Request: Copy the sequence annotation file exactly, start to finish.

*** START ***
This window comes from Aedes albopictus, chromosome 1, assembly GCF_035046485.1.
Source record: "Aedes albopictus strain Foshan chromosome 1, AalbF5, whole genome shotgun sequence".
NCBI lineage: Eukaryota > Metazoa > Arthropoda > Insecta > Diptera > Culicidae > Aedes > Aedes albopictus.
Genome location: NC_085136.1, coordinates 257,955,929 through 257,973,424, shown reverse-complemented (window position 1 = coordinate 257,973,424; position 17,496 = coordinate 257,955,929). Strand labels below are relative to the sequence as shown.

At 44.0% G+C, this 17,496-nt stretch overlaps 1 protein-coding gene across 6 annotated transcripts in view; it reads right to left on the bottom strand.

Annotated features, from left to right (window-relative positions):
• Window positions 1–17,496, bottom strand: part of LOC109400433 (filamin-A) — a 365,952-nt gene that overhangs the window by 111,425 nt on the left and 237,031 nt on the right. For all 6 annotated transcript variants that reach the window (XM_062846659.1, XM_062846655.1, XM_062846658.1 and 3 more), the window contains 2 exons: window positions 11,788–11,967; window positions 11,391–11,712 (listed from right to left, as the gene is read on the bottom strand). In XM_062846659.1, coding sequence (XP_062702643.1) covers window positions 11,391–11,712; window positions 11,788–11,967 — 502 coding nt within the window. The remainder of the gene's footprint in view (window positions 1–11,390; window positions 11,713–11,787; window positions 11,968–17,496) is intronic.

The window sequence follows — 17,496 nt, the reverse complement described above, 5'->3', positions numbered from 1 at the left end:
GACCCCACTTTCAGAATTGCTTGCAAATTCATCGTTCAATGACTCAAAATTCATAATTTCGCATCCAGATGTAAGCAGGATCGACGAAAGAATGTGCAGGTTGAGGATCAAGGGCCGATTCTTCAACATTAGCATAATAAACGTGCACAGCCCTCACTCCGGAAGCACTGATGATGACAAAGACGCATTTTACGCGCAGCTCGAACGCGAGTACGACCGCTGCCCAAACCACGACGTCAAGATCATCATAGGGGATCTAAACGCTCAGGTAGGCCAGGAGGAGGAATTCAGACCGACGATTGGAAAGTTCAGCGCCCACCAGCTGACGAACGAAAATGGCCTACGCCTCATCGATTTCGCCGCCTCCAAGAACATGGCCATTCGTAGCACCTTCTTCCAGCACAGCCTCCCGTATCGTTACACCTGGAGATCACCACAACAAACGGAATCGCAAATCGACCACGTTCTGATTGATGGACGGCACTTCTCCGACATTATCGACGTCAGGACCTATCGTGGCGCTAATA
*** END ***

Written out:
This window comes from Aedes albopictus, chromosome 1, assembly GCF_035046485.1.
Source record: "Aedes albopictus strain Foshan chromosome 1, AalbF5, whole genome shotgun sequence".
NCBI lineage: Eukaryota > Metazoa > Arthropoda > Insecta > Diptera > Culicidae > Aedes > Aedes albopictus.
Genome location: NC_085136.1, coordinates 257,955,929 through 257,973,424, shown reverse-complemented (window position 1 = coordinate 257,973,424; position 17,496 = coordinate 257,955,929). Strand labels below are relative to the sequence as shown.

At 44.0% G+C, this 17,496-nt stretch overlaps 1 protein-coding gene across 6 annotated transcripts in view; it reads right to left on the bottom strand.

Annotated features, from left to right (window-relative positions):
• Window positions 1–17,496, bottom strand: part of LOC109400433 (filamin-A) — a 365,952-nt gene that overhangs the window by 111,425 nt on the left and 237,031 nt on the right. For all 6 annotated transcript variants that reach the window (XM_062846659.1, XM_062846655.1, XM_062846658.1 and 3 more), the window contains 2 exons: window positions 11,788–11,967; window positions 11,391–11,712 (listed from right to left, as the gene is read on the bottom strand). In XM_062846659.1, coding sequence (XP_062702643.1) covers window positions 11,391–11,712; window positions 11,788–11,967 — 502 coding nt within the window. The remainder of the gene's footprint in view (window positions 1–11,390; window positions 11,713–11,787; window positions 11,968–17,496) is intronic.

The window sequence follows — 17,496 nt, the reverse complement described above, 5'->3', positions numbered from 1 at the left end:
GACCCCACTTTCAGAATTGCTTGCAAATTCATCGTTCAATGACTCAAAATTCATAATTTCGCATCCAGATGTAAGCAGGATCGACGAAAGAATGTGCAGGTTGAGGATCAAGGGCCGATTCTTCAACATTAGCATAATAAACGTGCACAGCCCTCACTCCGGAAGCACTGATGATGACAAAGACGCATTTTACGCGCAGCTCGAACGCGAGTACGACCGCTGCCCAAACCACGACGTCAAGATCATCATAGGGGATCTAAACGCTCAGGTAGGCCAGGAGGAGGAATTCAGACCGACGATTGGAAAGTTCAGCGCCCACCAGCTGACGAACGAAAATGGCCTACGCCTCATCGATTTCGCCGCCTCCAAGAACATGGCCATTCGTAGCACCTTCTTCCAGCACAGCCTCCCGTATCGTTACACCTGGAGATCACCACAACAAACGGAATCGCAAATCGACCACGTTCTGATTGATGGACGGCACTTCTCCGACATTATCGACGTCAGGACCTATCGTGGCGCTAATA